The exact mechanics are still being fine-tuned, but the general concept is thus: players will purchase a Transneural Skill Extractor on the Aurum market. They can either sell this immediately for ISK, or if they are above five million skill points, use the Extractor. The Extractor, when used, will remove 500,000 skill points from the skills of the player’s choosing. These 500,000 skill points will become a Transneural Skill Packet, another item that can be sold on the market. Once acquired, the Skill Packet can be applied to a character as unallocated skill points. However the number of bestowed skill points will vary based on the SP of the character, with a heavy bias towards less skilled characters. While CCP Rise only mentions that this is to help maintain a “prestige” around high skill points, this also serves to accelerate training for newer players or alts as well. For a game that struggles with new player retention, a change that allows new players to bypass a lot of the boredom older players had to wade through can only be a good thing.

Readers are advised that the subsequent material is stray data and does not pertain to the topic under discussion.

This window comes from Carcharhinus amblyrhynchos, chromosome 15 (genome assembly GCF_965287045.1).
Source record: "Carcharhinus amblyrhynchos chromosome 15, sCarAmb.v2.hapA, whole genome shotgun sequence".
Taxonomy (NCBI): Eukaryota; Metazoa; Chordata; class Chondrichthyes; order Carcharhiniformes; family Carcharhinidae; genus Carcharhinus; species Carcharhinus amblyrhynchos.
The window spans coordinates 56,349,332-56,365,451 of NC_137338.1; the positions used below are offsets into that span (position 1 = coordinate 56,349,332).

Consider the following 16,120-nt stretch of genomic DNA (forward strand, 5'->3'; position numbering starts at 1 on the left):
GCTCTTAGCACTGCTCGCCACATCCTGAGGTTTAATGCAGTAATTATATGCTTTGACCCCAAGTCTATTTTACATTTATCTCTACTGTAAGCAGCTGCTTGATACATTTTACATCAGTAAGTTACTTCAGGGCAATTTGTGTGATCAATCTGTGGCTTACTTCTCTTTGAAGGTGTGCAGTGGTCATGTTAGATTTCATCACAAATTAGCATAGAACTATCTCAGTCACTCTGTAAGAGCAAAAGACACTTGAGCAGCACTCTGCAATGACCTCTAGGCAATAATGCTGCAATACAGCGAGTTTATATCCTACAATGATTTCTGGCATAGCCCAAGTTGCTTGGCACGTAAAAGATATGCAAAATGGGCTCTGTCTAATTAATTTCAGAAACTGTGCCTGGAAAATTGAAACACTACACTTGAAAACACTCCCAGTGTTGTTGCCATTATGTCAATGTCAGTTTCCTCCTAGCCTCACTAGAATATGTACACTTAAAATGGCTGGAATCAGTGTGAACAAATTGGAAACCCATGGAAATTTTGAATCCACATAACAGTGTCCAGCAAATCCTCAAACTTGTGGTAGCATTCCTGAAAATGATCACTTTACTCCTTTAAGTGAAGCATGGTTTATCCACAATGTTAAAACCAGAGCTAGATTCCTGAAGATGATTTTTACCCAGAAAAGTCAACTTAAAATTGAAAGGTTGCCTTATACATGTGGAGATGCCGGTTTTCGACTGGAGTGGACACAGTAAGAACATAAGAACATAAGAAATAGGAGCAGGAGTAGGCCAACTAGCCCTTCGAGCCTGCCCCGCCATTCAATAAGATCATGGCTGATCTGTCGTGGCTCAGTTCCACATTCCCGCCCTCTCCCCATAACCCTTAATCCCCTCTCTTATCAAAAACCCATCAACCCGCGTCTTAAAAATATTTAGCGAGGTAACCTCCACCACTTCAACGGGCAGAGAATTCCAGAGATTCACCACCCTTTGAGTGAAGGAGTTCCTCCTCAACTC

This new mechanic stands in stark contrast to many other microtransactions in games like Wargaming.net’s “World of” series where they have real-world-currency-only ships. This is not an Aurum-only option. Instead, offering these items up on the market makes this far more like a refined version of the Character Bazaar, allowing players to trade away skills they no longer use for ones they view as more valuable. At the same time, including diminishing returns encourages some amount of restraint and forethought without punishing players trying to get ahead. This will be a very delicate balance CCP will have to strike, but one that could reward everyone.
SO WHAT’S ALL THE FUSS?